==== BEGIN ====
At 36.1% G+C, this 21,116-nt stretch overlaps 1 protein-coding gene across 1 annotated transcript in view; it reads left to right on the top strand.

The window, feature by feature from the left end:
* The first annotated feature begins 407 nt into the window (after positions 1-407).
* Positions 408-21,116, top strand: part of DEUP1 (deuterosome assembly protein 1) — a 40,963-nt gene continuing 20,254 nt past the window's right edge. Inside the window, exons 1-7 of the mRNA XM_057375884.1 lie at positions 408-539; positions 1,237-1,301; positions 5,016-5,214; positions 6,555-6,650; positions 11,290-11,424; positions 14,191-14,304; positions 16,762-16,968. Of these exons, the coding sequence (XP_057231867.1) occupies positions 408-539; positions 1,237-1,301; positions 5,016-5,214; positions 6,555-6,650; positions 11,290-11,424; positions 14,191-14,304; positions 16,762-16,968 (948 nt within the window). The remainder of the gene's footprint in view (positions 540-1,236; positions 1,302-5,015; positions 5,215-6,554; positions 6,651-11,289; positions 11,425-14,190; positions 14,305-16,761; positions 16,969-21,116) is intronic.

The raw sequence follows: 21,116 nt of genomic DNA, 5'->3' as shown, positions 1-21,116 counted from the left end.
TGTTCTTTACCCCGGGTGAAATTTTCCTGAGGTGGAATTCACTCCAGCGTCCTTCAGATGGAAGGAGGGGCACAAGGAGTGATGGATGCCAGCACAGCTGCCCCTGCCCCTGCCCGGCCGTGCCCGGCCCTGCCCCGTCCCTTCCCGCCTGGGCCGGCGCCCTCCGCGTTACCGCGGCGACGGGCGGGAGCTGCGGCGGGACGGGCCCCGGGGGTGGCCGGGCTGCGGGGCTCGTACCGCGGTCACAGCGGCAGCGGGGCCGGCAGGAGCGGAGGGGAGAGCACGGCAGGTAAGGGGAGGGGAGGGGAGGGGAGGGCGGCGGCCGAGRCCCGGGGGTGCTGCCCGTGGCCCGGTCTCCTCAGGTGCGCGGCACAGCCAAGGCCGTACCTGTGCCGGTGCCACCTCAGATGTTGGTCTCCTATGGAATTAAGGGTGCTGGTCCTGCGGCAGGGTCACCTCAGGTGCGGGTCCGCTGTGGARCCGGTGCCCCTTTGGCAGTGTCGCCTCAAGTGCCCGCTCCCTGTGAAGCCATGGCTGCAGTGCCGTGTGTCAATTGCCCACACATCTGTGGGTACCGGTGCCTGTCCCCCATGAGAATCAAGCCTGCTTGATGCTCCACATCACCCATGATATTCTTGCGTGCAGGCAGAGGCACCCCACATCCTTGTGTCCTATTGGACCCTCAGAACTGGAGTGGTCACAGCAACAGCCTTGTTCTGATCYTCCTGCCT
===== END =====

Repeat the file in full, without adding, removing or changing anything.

At 36.1% G+C, this 21,116-nt stretch overlaps 1 protein-coding gene across 1 annotated transcript in view; it reads left to right on the top strand.

The window, feature by feature from the left end:
* The first annotated feature begins 407 nt into the window (after positions 1-407).
* Positions 408-21,116, top strand: part of DEUP1 (deuterosome assembly protein 1) — a 40,963-nt gene continuing 20,254 nt past the window's right edge. Inside the window, exons 1-7 of the mRNA XM_057375884.1 lie at positions 408-539; positions 1,237-1,301; positions 5,016-5,214; positions 6,555-6,650; positions 11,290-11,424; positions 14,191-14,304; positions 16,762-16,968. Of these exons, the coding sequence (XP_057231867.1) occupies positions 408-539; positions 1,237-1,301; positions 5,016-5,214; positions 6,555-6,650; positions 11,290-11,424; positions 14,191-14,304; positions 16,762-16,968 (948 nt within the window). The remainder of the gene's footprint in view (positions 540-1,236; positions 1,302-5,015; positions 5,215-6,554; positions 6,651-11,289; positions 11,425-14,190; positions 14,305-16,761; positions 16,969-21,116) is intronic.

The raw sequence follows: 21,116 nt of genomic DNA, 5'->3' as shown, positions 1-21,116 counted from the left end.
TGTTCTTTACCCCGGGTGAAATTTTCCTGAGGTGGAATTCACTCCAGCGTCCTTCAGATGGAAGGAGGGGCACAAGGAGTGATGGATGCCAGCACAGCTGCCCCTGCCCCTGCCCGGCCGTGCCCGGCCCTGCCCCGTCCCTTCCCGCCTGGGCCGGCGCCCTCCGCGTTACCGCGGCGACGGGCGGGAGCTGCGGCGGGACGGGCCCCGGGGGTGGCCGGGCTGCGGGGCTCGTACCGCGGTCACAGCGGCAGCGGGGCCGGCAGGAGCGGAGGGGAGAGCACGGCAGGTAAGGGGAGGGGAGGGGAGGGGAGGGCGGCGGCCGAGRCCCGGGGGTGCTGCCCGTGGCCCGGTCTCCTCAGGTGCGCGGCACAGCCAAGGCCGTACCTGTGCCGGTGCCACCTCAGATGTTGGTCTCCTATGGAATTAAGGGTGCTGGTCCTGCGGCAGGGTCACCTCAGGTGCGGGTCCGCTGTGGARCCGGTGCCCCTTTGGCAGTGTCGCCTCAAGTGCCCGCTCCCTGTGAAGCCATGGCTGCAGTGCCGTGTGTCAATTGCCCACACATCTGTGGGTACCGGTGCCTGTCCCCCATGAGAATCAAGCCTGCTTGATGCTCCACATCACCCATGATATTCTTGCGTGCAGGCAGAGGCACCCCACATCCTTGTGTCCTATTGGACCCTCAGAACTGGAGTGGTCACAGCAACAGCCTTGTTCTGATCYTCCTGCCT